A quick overview of FFT estimates for primary schools – Education Datalab blog

This week marks the launch of the next generation of FFT’s data analytics system – Aspire.

Amongst a whole host of improvements and new features, one of the most significant updates is a brand-new Target Setting module incorporating FFT’s well known ‘estimates’ data.

After 20 years, we still get asked more questions about FFT estimates than anything else. So we thought it would be a good time to talk about where the estimates actually come from, and some of their uses and limitations.

What is an FFT estimate?

For the uninitiated, an FFT estimate is an end of key stage outcome assigned to each pupil in each subject. Schools use these estimated outcomes to benchmark the current performance of pupils who will take end of key stage tests in future.

At Key Stage 1 and Key Stage 2, estimates take the form:

  • Above expected standard
  • Expected standard
  • Working towards the expected standard
  • Below the expected standard

This single “FFT estimate” outcome descriptor actually summarises a distribution of outcomes. A particular pupil is estimated to have an x% chance of being classified as “Above the expected standard”, a y% chance of being classified as “expected standard”, etc. The single outcome estimate is the mid-point of that distribution.

Alongside this, schools also receive an estimated scaled score.

How are estimates calculated?

In short, we look at the range of outcomes achieved by similar pupils who took end of key stage tests in the past.

When we say “similar pupils” we mean pupils with the same prior attainment, gender and month of birth.

And when we say “range of results” we mean the percentage of pupils classed as “above expected standard”, “expected standard” etc.[1]

The estimates currently in Aspire use 2019’s end of key stage results. The reason for not using 2022’s results is that it was a bit of a weird year. Tests were held without adaptations so that results could be compared with pre-pandemic results. And so, unsurprisingly, attainment dipped. This means that if we used the most recent data to produce estimates they would likely be too low. We plan to update the estimates next Autumn when we receive Key Stage 1 and 2 data for 2023.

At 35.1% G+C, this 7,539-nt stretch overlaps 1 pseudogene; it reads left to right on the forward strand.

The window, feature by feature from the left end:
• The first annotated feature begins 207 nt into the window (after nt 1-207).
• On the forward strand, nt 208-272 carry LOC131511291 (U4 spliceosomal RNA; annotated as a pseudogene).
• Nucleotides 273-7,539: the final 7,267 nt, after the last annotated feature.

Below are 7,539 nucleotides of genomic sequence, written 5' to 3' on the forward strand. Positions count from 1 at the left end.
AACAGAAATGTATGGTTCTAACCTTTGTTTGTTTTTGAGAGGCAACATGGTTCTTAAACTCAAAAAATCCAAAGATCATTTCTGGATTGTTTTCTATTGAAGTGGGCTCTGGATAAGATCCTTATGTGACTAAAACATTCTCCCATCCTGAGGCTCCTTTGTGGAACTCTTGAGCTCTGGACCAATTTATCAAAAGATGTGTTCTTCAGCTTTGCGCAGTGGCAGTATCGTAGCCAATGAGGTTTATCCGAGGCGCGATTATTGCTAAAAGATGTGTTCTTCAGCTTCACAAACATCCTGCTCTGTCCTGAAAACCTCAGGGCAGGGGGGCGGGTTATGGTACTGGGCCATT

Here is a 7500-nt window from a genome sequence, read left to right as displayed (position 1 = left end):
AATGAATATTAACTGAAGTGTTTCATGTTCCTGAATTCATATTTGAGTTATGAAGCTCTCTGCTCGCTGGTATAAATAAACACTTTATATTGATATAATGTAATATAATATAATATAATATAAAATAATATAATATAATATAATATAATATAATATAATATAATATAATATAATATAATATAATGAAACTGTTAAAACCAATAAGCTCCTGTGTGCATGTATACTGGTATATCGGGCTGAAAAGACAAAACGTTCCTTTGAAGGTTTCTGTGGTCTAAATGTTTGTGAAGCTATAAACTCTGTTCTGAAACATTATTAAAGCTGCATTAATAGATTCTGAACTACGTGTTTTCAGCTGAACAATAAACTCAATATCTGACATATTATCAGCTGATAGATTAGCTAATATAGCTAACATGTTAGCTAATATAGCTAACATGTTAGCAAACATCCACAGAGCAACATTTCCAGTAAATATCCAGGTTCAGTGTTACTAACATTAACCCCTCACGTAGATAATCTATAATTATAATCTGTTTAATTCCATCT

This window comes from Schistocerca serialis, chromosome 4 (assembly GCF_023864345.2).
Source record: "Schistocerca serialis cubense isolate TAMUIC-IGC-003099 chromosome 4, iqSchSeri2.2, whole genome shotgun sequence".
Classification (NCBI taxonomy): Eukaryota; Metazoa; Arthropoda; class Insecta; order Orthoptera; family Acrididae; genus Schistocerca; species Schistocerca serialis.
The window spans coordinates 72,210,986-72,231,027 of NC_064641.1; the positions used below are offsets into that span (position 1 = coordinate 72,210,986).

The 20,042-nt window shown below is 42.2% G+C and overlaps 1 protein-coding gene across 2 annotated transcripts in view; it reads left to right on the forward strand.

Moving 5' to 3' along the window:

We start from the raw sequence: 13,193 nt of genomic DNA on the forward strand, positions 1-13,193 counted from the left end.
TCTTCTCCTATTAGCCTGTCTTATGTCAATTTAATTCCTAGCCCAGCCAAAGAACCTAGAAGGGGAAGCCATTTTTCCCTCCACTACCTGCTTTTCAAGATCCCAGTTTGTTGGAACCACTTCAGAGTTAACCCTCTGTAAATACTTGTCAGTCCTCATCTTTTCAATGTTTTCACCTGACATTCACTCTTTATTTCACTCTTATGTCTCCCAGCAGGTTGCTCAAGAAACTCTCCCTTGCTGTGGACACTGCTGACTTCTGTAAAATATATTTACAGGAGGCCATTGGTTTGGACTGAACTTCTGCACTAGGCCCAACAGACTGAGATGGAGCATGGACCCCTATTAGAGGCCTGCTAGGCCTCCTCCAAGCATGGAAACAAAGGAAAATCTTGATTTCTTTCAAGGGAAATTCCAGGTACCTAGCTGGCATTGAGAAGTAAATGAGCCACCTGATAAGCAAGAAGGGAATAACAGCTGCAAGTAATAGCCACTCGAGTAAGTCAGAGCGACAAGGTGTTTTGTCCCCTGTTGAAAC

Different measures of prior attainment

Historically, we produced Key Stage 2 estimates using Key Stage 1 results as the measure of prior attainment. But because Key Stage 1 tests were cancelled in 2020 and 2021 (the current Years 4 and 5) we include a further flavour of Key Stage 2 estimate based on early years foundation profile assessments. This works because both Key Stage 1 and EYFSP attainment are correlated with overall Key Stage 2 attainment (around 0.8 for KS1 and 0.6 for EYFSP).

Key Stage 1 estimates are produced using EYFSP results as the measure of prior attainment. As these tests were also cancelled in 2020 and 2021, we’ve only been able to produce Key Stage 1 estimates for current Year 2 pupils in schools who submitted their EYFSP results to us.

Whatever the measure of prior attainment, we always put it on a standardised scale before we use it in our model.

Limitations

The model that we use to create estimates is relatively simple. One of its strengths is that any two pupils with the same prior attainment, gender and date of birth will have the same estimate for a given subject. It isn’t influenced by their personal circumstances or expectations of them.

However, this is one of its limitations too, because we know that, on average, particular groups of pupils have lower outcomes than others. We show some examples in the chart below.

This means that certain groups of pupils are more likely to exceed their estimates, and others are more likely to fall short.

This is why, if you’re analysing the performance of a group of pupils, it’s just as important to look at context as it is estimates (Looking at school-level performance in context was the reason for Schools Like Yours).

This is also one of the reasons why FFT estimates should not be thought of as predictions.

Summing up

We know that school performance benchmarking can seem like a bit of a “black box”. And we hope this has taken away some of the mystery.

If you’re lucky enough to work in one of our Aspire schools, you can view estimates for your pupils in the first release of the next generation system now.

Notes

[1] The more technical explanation is that we use a multinomial logistic regression model with prior attainment, gender, month of birth and key stage subject as independent variables and outcome as the dependent variable.

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